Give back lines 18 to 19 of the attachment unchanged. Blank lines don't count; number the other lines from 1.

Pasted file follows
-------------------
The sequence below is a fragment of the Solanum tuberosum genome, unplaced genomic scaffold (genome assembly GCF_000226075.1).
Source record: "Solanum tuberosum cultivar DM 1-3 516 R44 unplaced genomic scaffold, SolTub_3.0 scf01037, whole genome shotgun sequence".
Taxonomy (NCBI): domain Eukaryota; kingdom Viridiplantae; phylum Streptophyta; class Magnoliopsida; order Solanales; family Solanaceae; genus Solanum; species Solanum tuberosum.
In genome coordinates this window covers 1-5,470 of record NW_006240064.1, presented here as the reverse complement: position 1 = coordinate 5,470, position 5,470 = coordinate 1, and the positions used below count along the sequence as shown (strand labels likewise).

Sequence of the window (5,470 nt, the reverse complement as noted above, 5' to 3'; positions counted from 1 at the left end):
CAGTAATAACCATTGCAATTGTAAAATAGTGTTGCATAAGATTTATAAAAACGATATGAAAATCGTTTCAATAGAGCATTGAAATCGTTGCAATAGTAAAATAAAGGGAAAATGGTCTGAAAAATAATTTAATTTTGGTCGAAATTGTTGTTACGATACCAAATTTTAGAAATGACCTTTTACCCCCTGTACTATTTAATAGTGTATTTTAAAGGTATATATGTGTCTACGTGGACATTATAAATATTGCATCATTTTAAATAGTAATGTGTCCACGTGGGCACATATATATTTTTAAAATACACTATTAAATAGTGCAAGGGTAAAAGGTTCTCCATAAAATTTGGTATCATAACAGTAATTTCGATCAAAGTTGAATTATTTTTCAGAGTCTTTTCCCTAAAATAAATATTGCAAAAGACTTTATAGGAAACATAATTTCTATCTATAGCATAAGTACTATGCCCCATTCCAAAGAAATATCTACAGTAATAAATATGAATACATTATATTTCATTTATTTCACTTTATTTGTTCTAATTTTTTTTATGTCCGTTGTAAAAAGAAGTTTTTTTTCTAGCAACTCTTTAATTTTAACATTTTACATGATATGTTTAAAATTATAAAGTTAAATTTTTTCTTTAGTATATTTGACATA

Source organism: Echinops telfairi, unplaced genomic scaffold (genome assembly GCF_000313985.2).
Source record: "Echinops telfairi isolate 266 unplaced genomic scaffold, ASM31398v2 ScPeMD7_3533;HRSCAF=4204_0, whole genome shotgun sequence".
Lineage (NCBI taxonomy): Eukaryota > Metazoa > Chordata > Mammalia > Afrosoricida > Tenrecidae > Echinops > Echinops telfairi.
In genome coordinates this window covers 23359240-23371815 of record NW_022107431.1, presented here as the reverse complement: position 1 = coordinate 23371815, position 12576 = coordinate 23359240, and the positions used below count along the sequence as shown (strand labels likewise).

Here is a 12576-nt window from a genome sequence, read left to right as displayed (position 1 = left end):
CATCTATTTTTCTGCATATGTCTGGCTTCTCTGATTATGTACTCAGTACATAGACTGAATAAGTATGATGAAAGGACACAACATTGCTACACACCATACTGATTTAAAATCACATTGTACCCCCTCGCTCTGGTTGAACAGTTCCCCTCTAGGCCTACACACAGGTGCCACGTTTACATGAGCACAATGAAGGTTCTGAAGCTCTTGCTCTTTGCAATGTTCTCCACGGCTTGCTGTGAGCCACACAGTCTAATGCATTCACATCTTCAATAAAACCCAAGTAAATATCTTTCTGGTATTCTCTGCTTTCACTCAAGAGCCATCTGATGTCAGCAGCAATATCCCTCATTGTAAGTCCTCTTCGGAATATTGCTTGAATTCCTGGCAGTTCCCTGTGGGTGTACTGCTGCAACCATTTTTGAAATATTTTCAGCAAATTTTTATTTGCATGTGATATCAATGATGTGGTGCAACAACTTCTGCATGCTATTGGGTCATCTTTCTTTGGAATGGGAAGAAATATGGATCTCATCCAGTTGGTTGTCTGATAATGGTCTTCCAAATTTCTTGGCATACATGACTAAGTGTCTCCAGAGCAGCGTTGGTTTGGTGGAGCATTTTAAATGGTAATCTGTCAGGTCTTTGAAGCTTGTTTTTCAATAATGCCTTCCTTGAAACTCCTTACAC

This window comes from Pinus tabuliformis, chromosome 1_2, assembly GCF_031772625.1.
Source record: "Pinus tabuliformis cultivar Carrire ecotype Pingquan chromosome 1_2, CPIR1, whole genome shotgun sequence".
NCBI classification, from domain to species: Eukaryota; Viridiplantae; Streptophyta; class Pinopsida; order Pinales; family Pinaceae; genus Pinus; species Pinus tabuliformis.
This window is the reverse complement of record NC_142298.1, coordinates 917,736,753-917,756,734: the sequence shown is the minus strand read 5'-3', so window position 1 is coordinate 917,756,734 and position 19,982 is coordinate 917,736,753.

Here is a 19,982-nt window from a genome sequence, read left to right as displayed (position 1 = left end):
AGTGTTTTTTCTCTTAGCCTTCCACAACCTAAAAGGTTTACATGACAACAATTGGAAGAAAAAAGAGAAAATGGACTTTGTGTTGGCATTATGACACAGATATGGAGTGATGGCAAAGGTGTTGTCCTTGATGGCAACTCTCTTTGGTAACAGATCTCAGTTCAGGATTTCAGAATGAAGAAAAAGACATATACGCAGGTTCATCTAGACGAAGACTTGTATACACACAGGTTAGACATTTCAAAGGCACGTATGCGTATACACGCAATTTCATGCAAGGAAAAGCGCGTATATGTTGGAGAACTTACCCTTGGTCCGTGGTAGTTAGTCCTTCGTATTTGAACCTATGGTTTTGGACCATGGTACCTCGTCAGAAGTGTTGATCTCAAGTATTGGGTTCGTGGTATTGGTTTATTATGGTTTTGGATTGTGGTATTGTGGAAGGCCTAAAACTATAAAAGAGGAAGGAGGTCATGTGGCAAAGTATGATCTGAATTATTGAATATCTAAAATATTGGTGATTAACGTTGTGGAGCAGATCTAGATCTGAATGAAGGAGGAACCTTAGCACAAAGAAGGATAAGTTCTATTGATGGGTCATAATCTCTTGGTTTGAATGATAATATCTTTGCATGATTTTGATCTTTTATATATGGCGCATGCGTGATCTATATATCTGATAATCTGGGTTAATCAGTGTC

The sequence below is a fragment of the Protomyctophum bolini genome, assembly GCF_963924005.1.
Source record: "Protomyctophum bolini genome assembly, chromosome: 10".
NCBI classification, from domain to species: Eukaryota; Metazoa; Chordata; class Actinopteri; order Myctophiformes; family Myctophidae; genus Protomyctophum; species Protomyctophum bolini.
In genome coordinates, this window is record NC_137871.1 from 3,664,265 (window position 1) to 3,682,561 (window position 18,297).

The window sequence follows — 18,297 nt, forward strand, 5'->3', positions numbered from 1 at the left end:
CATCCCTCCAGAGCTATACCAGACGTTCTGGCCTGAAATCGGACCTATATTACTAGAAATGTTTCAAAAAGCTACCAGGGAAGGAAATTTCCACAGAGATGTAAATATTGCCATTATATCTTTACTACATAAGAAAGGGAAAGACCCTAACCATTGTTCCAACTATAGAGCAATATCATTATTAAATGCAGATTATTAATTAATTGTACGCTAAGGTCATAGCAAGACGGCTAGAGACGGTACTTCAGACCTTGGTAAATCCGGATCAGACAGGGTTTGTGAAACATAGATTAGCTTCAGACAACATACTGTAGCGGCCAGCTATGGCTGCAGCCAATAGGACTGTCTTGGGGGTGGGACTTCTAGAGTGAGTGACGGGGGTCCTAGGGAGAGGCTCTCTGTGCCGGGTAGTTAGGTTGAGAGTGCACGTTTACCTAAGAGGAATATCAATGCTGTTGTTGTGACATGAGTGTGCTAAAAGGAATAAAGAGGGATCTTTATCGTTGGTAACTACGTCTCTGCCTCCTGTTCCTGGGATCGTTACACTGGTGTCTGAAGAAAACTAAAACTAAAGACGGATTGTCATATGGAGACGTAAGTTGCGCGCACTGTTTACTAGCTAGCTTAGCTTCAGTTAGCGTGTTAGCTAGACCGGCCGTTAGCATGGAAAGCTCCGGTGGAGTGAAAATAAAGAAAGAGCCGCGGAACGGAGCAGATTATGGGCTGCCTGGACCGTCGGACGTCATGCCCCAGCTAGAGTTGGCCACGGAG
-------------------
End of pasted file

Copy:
AGTGTTTTTTCTCTTAGCCTTCCACAACCTAAAAGGTTTACATGACAACAATTGGAAGAAAAAAGAGAAAATGGACTTTGTGTTGGCATTATGACACAGATATGGAGTGATGGCAAAGGTGTTGTCCTTGATGGCAACTCTCTTTGGTAACAGATCTCAGTTCAGGATTTCAGAATGAAGAAAAAGACATATACGCAGGTTCATCTAGACGAAGACTTGTATACACACAGGTTAGACATTTCAAAGGCACGTATGCGTATACACGCAATTTCATGCAAGGAAAAGCGCGTATATGTTGGAGAACTTACCCTTGGTCCGTGGTAGTTAGTCCTTCGTATTTGAACCTATGGTTTTGGACCATGGTACCTCGTCAGAAGTGTTGATCTCAAGTATTGGGTTCGTGGTATTGGTTTATTATGGTTTTGGATTGTGGTATTGTGGAAGGCCTAAAACTATAAAAGAGGAAGGAGGTCATGTGGCAAAGTATGATCTGAATTATTGAATATCTAAAATATTGGTGATTAACGTTGTGGAGCAGATCTAGATCTGAATGAAGGAGGAACCTTAGCACAAAGAAGGATAAGTTCTATTGATGGGTCATAATCTCTTGGTTTGAATGATAATATCTTTGCATGATTTTGATCTTTTATATATGGCGCATGCGTGATCTATATATCTGATAATCTGGGTTAATCAGTGTC

The sequence below is a fragment of the Protomyctophum bolini genome, assembly GCF_963924005.1.